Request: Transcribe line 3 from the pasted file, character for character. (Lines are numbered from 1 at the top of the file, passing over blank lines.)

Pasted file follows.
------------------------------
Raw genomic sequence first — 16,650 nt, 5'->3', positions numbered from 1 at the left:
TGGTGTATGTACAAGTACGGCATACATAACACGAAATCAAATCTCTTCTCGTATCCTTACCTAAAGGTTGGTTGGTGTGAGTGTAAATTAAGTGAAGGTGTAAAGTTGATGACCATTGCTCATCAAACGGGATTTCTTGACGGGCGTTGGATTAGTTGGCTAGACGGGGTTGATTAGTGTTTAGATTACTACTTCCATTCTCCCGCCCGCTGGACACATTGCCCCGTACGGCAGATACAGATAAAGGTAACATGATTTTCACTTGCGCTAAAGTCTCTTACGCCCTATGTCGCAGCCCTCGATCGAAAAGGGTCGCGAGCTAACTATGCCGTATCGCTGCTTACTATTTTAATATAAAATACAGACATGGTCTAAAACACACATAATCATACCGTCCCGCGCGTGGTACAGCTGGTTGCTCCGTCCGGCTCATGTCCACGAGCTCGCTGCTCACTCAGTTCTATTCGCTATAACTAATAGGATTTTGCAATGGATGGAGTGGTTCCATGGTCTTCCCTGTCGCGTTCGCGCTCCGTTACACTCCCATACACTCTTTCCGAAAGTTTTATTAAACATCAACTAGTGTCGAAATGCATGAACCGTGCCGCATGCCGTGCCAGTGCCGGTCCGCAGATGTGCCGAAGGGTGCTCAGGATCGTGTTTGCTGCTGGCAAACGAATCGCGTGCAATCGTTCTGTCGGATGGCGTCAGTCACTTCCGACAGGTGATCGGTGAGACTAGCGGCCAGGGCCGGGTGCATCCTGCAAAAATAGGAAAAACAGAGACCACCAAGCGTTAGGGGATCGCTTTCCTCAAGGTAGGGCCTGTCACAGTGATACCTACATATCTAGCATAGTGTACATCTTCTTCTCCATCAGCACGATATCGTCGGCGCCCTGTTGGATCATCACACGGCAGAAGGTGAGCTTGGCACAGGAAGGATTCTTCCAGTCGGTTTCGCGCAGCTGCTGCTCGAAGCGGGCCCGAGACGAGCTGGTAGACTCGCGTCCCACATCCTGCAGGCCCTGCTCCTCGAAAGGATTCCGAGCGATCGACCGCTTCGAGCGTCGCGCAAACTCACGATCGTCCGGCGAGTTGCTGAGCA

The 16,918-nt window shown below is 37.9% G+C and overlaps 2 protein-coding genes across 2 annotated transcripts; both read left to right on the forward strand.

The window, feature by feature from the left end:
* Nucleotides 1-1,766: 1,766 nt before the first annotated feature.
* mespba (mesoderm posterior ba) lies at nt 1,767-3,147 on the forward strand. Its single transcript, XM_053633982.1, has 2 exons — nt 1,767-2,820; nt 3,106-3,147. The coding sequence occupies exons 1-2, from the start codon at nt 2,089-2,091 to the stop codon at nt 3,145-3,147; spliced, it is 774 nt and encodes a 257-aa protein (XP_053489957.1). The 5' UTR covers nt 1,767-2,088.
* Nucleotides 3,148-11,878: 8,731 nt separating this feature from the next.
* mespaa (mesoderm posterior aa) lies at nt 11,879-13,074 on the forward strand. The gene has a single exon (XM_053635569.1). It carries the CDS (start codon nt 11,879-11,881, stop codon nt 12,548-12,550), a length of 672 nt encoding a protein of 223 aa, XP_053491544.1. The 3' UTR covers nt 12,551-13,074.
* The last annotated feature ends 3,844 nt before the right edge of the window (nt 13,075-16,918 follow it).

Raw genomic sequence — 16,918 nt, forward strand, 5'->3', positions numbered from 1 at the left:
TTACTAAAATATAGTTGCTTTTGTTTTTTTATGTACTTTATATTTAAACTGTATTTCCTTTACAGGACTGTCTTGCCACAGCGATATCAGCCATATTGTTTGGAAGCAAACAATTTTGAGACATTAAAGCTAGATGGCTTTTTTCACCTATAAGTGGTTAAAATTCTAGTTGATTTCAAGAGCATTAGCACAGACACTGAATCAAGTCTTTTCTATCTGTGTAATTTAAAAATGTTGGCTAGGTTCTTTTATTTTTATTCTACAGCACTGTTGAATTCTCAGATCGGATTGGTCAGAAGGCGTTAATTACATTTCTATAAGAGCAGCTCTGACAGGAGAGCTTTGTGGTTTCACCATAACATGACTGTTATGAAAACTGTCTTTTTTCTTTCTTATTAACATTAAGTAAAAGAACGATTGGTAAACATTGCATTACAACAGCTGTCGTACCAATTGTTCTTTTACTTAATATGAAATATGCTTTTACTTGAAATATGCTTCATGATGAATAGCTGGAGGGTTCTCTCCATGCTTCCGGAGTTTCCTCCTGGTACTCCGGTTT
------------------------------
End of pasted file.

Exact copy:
The 16,918-nt window shown below is 37.9% G+C and overlaps 2 protein-coding genes across 2 annotated transcripts; both read left to right on the forward strand.